let's see how this actually works with 3 and 7:

7 = 2*3 + 1

our first remainder is 1.

3 = 3*1 + 0

our 2nd remainder is 0. backing up one step, we see that gcd(3,7) = gcd(1,3) = 1.

therefore:

1 = 7 - 2*3 = (-2)(3) + (1)(7).

so s = -2, and t = 1 (these are the numbers s and t i promised we could find earlier).

but clearly, -2 isn't between 0 and 6, so we have to add some multiple of 7 until it is:

-2 + 7 = 5, which IS in the desired range. so m = 5. that's the inverse we are looking for.

notice that:

3*5 = 15 = 1 + 2(7) so:

(3)(5) ≡ 1 (mod 7), so:

3-1 (mod 7) = 5.
• October 8th 2012, 09:30 AM
Deveno
Re: Inverse of 3 modulo 7
Quote:

Originally Posted by johnsomeone
Back in AlgebraI, you learned that you solve 4x = 28 by "dividing both sides by 4". You later learned that that's the same as multiplying both sides by 1/4. A little later in that course, you learned that you can solve (3/2)y = 15 by multiplying both sides by 2/3. What was happening there is that you were exploiting that (4)(1/2) = 1 (and (3/2)(2/3) = 1), and that (1)(x) = x (and (1)y = y):

4x = 28, so (1/4)(4x) = (1/4)(28), so (1/4)(4)(x) = 28/4, so (1)(x) = 7, so x = 7.
(3/2)y = 15, so (2/3)(3/2)y = (2/3)(15), so (1)y = 30/3, so y = 10.

So "dividing" is "multiplying by the multiplicative inverse", where the "multiplicative inverse" is the thing you multiply a number by to get a result of 1.

The same idea is what's happening "modulo 7" (or modulo "anything"): The "multiplicative inverse" (usually just called the inverse) of "3 modulo 7" is "the number modulo 7" that when multiplied by "3 modulo 7" gives a result of "1 modulo 7".

"(-2)(3) modulo 7" is "-6 modulo 7" is "(-6+7) modulo 7" is "1 modulo 7", so "-2 is an inverse of 3 modulo 7".

Note that 5 is also an inverse of 3 modulo 7:

"(5)(3) modulo 7" is "15 modulo 7" is "(15-14) modulo 7" is "1 modulo 7", so "5 is an inverse of 3 modulo 7".

Anything congruent to -2 modulo 7 will be an inverse of 3 modulo 7.

That's how we solve things like: 3x = 4 mod 7.
3x = 4 mod 7, so (-2)(3x) = (-2)(4) mod 7, so (-6)x = -8 mod 7, so (1)x = (-8+14) mod 7, so x = 6 mod 7.
It's basically the same as AlgebraI, except now everything is "modulo 7". (There are some differences, obviously, but the point is that we solve "3x = 4 mod 7" the same kinda way we'd solve "3x = 4", namely, we "divide both sides by 3", excpet modulo 7 that means multiplying by an inverse of 3 modulo7, which was here -2 modulo 7.

To find the inverse of "a mod n" the first thing to check is that the gcd(a, n) = 1.
For small numbers, then usually enumeration/clever guessing is usually the easiest way.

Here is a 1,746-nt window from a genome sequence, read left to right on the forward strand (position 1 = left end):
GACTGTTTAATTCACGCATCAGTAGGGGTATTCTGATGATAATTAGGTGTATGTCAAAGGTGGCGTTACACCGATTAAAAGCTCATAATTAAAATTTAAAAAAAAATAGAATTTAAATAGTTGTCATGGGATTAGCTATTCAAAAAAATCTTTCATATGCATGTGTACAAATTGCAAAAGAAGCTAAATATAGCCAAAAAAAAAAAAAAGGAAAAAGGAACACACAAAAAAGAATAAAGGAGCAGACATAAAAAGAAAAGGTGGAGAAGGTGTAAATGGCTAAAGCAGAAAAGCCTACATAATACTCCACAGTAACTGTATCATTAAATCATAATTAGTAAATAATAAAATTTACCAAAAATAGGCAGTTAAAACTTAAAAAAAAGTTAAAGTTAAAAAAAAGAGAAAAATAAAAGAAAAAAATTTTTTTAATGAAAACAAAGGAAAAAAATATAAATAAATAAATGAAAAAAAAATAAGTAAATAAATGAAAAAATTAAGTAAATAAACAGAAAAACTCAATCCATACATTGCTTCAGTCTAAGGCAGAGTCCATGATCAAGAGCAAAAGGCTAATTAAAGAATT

The inverse of 4 mod 7 = ?
First note that gcd(4, 7) = 1.
Look at multiples of 7, add 1, and scan that list for divisibility by 4:
Multiples of 7: 0, 7, 14, 21
Multiples of 7, then +1 (numbers = 1 mod 7): 1, 8, 15, 22
8 is divisible by 4. (4)(2) = 8 = 1 modulo 7, so an inverse of 4 modulo 7 is 2 modulo 7.

The inverse of 5 mod 21 = ? Mulitply 5 by something so that the result leaves remainder 1 when divided by 21:
Note gcd(5, 21) = 1.
Look through the multiples of 21: 0, 21, 42, 63, 84
Look through the numbers leaving a remainder of 1 when divided by 21: 1, 22, 43, 64, 85.
Thus 5 times 17 = 85 leaves a remainder of 1 when divided by 21. (5)(17) = 1 mod 21. Thus 17 is the inverse of 5 modulo 21.

The "algorithmic way" is, once gcd(a, n) = 1, to apply "Euclid's Algorithm For The GCD" to find intgers x and y such that:
xa + yn = 1.
Then (x)(a) = 1 modulo n, so "a inverse modulo n is x modulo n"
However, this is only useful if writing a computer program. Enumeration/clever guessing is much easier until the numbers become large (say, maybe 3 digits or more - though finding the inverse of 37 mod 83 is probably unpleasant.)

i don't usually "double post" but i want to show that the euclidean algorithm CAN be used (without too much trouble) to find the inverse of 37 (mod 83) rather straight-forwardly:

first we need to find integers s and t such 37s + 83t = 1.

83 = 2*37 + 9
37 = 4*9 + 1
9 = 9*1 + 0

back up one step, the gcd is 1.

so...

1 = 37 - 36 = 37 - 4*9

but 9 = 83 - 74 = 83 + (-2)*37, so

1 = 37 - 4*(83 + (-2)*37) = 37 - 4*83 + 8*37 = (1 + 8)*37 - 4*83 = 9*37 + (-4)*83. so s = 9, and t = -4.

since s is in the desired range already, we have found that the inverse of 37 (mod 83) is 9.
• October 8th 2012, 09:38 AM
johnsomeone
Re: Inverse of 3 modulo 7
For Soroban:
I've been doing it forever the same lazy but practical way. I never even noticed your approach. Thanks.
(Also, interestingly, that's kinda the Euclidean Algorithm in disguise. But I like your way much better than the direct algorithm.)

For Deveno:
Yes, but I've always hated actually working through the Euclidean Algorithm! I'm lazy, and for some reason it seems to demand an inordinate amount of thought given its simplicity - for me anyway.
• October 8th 2012, 11:40 AM
Nora314
Re: Inverse of 3 modulo 7
I really can't thank you three enough for the wonderful, long and versatile answers! I really got touched that everyone wrote how they do this in such a wonderful way. I worked through all of your answers , and now I will try the problems in the book using the different methods. Thank you all so much! :) You people are like rockstars hehe ;)
• October 8th 2012, 12:04 PM
Deveno
Re: Inverse of 3 modulo 7
Quote:

Originally Posted by johnsomeone
For Soroban:
I've been doing it forever the same lazy but practical way. I never even noticed your approach. Thanks.
(Also, interestingly, that's kinda the Euclidean Algorithm in disguise. But I like your way much better than the direct algorithm.)

For Deveno:
Yes, but I've always hated actually working through the Euclidean Algorithm! I'm lazy, and for some reason it seems to demand an inordinate amount of thought given its simplicity - for me anyway.

before computers existed, people actually used these things. for small moduli, "guess and check" works alright, but as soon as the modulus is > 1000, it's not really practical.

as an algorithm, the euclidean algorithm (for finding a gcd) is fairly efficient: if a = bq + r, instead of finding gcd(a,b) where both and and b may be quite large, we can find gcd(r,a) instead, which means instead of looking for a number as big as a, we are only looking for a number as big as r, which is usually much smaller than a

(in practice, if r is close to a, like say a-1, it may be more convenient to deal with -a (mod n) instead. the worst case scenario is where r is around 1/2 the size of a, in which case we are reducing the size of the numbers we are working with by a factor of 2 each time, an exponential reduction in difficulty at each step).

running the euclidean algorithm "backwards" (to find the r,s with ra + sb = gcd(a,b)) takes some getting used to, and it is easy to make a "sign error" (those always trip me up!). having a calculator handy is helpful, and wolfram|alpha is great for checking your results.

i'm lazy, too! :)